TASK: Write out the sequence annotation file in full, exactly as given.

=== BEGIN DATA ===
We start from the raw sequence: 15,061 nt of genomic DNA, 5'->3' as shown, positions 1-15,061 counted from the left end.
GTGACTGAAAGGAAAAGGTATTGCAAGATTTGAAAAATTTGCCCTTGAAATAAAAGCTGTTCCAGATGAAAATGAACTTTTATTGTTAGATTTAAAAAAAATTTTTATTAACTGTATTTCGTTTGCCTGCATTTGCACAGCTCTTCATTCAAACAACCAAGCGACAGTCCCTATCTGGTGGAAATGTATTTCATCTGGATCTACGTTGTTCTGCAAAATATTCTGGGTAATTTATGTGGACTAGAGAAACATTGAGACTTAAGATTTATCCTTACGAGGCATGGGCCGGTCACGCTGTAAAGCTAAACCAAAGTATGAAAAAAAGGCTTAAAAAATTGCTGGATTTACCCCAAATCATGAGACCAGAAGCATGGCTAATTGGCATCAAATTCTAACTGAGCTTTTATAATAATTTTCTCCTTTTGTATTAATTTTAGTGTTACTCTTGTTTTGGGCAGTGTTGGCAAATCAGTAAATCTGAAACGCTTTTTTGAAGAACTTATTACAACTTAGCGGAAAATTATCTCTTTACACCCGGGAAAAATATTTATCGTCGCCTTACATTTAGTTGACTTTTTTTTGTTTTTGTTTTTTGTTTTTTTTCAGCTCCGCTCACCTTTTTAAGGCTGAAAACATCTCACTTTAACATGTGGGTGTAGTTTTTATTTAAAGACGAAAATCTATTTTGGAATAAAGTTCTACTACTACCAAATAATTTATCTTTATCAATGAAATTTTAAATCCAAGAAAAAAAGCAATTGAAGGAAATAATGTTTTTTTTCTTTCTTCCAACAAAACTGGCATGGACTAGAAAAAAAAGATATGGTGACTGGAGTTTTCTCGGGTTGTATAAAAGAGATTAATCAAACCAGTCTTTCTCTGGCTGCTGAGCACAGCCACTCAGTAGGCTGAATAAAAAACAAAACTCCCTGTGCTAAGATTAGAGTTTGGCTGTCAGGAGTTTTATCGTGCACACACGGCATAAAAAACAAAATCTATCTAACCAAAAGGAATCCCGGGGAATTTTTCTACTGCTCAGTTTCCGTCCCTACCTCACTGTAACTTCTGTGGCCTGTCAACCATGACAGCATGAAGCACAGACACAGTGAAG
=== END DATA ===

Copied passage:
We start from the raw sequence: 15,061 nt of genomic DNA, 5'->3' as shown, positions 1-15,061 counted from the left end.
GTGACTGAAAGGAAAAGGTATTGCAAGATTTGAAAAATTTGCCCTTGAAATAAAAGCTGTTCCAGATGAAAATGAACTTTTATTGTTAGATTTAAAAAAAATTTTTATTAACTGTATTTCGTTTGCCTGCATTTGCACAGCTCTTCATTCAAACAACCAAGCGACAGTCCCTATCTGGTGGAAATGTATTTCATCTGGATCTACGTTGTTCTGCAAAATATTCTGGGTAATTTATGTGGACTAGAGAAACATTGAGACTTAAGATTTATCCTTACGAGGCATGGGCCGGTCACGCTGTAAAGCTAAACCAAAGTATGAAAAAAAGGCTTAAAAAATTGCTGGATTTACCCCAAATCATGAGACCAGAAGCATGGCTAATTGGCATCAAATTCTAACTGAGCTTTTATAATAATTTTCTCCTTTTGTATTAATTTTAGTGTTACTCTTGTTTTGGGCAGTGTTGGCAAATCAGTAAATCTGAAACGCTTTTTTGAAGAACTTATTACAACTTAGCGGAAAATTATCTCTTTACACCCGGGAAAAATATTTATCGTCGCCTTACATTTAGTTGACTTTTTTTTGTTTTTGTTTTTTGTTTTTTTTCAGCTCCGCTCACCTTTTTAAGGCTGAAAACATCTCACTTTAACATGTGGGTGTAGTTTTTATTTAAAGACGAAAATCTATTTTGGAATAAAGTTCTACTACTACCAAATAATTTATCTTTATCAATGAAATTTTAAATCCAAGAAAAAAAGCAATTGAAGGAAATAATGTTTTTTTTCTTTCTTCCAACAAAACTGGCATGGACTAGAAAAAAAAGATATGGTGACTGGAGTTTTCTCGGGTTGTATAAAAGAGATTAATCAAACCAGTCTTTCTCTGGCTGCTGAGCACAGCCACTCAGTAGGCTGAATAAAAAACAAAACTCCCTGTGCTAAGATTAGAGTTTGGCTGTCAGGAGTTTTATCGTGCACACACGGCATAAAAAACAAAATCTATCTAACCAAAAGGAATCCCGGGGAATTTTTCTACTGCTCAGTTTCCGTCCCTACCTCACTGTAACTTCTGTGGCCTGTCAACCATGACAGCATGAAGCACAGACACAGTGAAG